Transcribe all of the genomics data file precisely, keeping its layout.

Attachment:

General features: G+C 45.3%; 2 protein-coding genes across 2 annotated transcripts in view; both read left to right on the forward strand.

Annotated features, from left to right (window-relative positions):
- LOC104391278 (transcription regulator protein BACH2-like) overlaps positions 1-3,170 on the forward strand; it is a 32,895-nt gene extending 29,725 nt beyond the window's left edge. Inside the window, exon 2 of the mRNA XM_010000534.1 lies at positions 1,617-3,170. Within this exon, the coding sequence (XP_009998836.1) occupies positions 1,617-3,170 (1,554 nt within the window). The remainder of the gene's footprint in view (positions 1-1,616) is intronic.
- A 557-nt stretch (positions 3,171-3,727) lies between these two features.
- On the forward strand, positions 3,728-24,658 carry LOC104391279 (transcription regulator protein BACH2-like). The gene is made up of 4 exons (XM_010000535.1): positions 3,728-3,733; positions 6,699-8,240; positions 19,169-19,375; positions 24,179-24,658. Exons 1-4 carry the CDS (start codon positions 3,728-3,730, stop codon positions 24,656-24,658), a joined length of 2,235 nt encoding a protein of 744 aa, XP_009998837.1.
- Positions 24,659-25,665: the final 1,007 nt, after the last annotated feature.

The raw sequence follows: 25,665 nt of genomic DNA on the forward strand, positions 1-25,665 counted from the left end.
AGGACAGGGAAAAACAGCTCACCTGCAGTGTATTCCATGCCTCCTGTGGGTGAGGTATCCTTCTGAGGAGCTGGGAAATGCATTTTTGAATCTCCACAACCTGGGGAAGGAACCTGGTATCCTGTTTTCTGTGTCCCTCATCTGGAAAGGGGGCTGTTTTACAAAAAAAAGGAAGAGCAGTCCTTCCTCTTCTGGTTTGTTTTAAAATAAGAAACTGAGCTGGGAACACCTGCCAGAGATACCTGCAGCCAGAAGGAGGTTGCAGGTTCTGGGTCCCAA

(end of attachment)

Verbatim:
General features: G+C 45.3%; 2 protein-coding genes across 2 annotated transcripts in view; both read left to right on the forward strand.

Annotated features, from left to right (window-relative positions):
- LOC104391278 (transcription regulator protein BACH2-like) overlaps positions 1-3,170 on the forward strand; it is a 32,895-nt gene extending 29,725 nt beyond the window's left edge. Inside the window, exon 2 of the mRNA XM_010000534.1 lies at positions 1,617-3,170. Within this exon, the coding sequence (XP_009998836.1) occupies positions 1,617-3,170 (1,554 nt within the window). The remainder of the gene's footprint in view (positions 1-1,616) is intronic.
- A 557-nt stretch (positions 3,171-3,727) lies between these two features.
- On the forward strand, positions 3,728-24,658 carry LOC104391279 (transcription regulator protein BACH2-like). The gene is made up of 4 exons (XM_010000535.1): positions 3,728-3,733; positions 6,699-8,240; positions 19,169-19,375; positions 24,179-24,658. Exons 1-4 carry the CDS (start codon positions 3,728-3,730, stop codon positions 24,656-24,658), a joined length of 2,235 nt encoding a protein of 744 aa, XP_009998837.1.
- Positions 24,659-25,665: the final 1,007 nt, after the last annotated feature.

The raw sequence follows: 25,665 nt of genomic DNA on the forward strand, positions 1-25,665 counted from the left end.
AGGACAGGGAAAAACAGCTCACCTGCAGTGTATTCCATGCCTCCTGTGGGTGAGGTATCCTTCTGAGGAGCTGGGAAATGCATTTTTGAATCTCCACAACCTGGGGAAGGAACCTGGTATCCTGTTTTCTGTGTCCCTCATCTGGAAAGGGGGCTGTTTTACAAAAAAAAGGAAGAGCAGTCCTTCCTCTTCTGGTTTGTTTTAAAATAAGAAACTGAGCTGGGAACACCTGCCAGAGATACCTGCAGCCAGAAGGAGGTTGCAGGTTCTGGGTCCCAA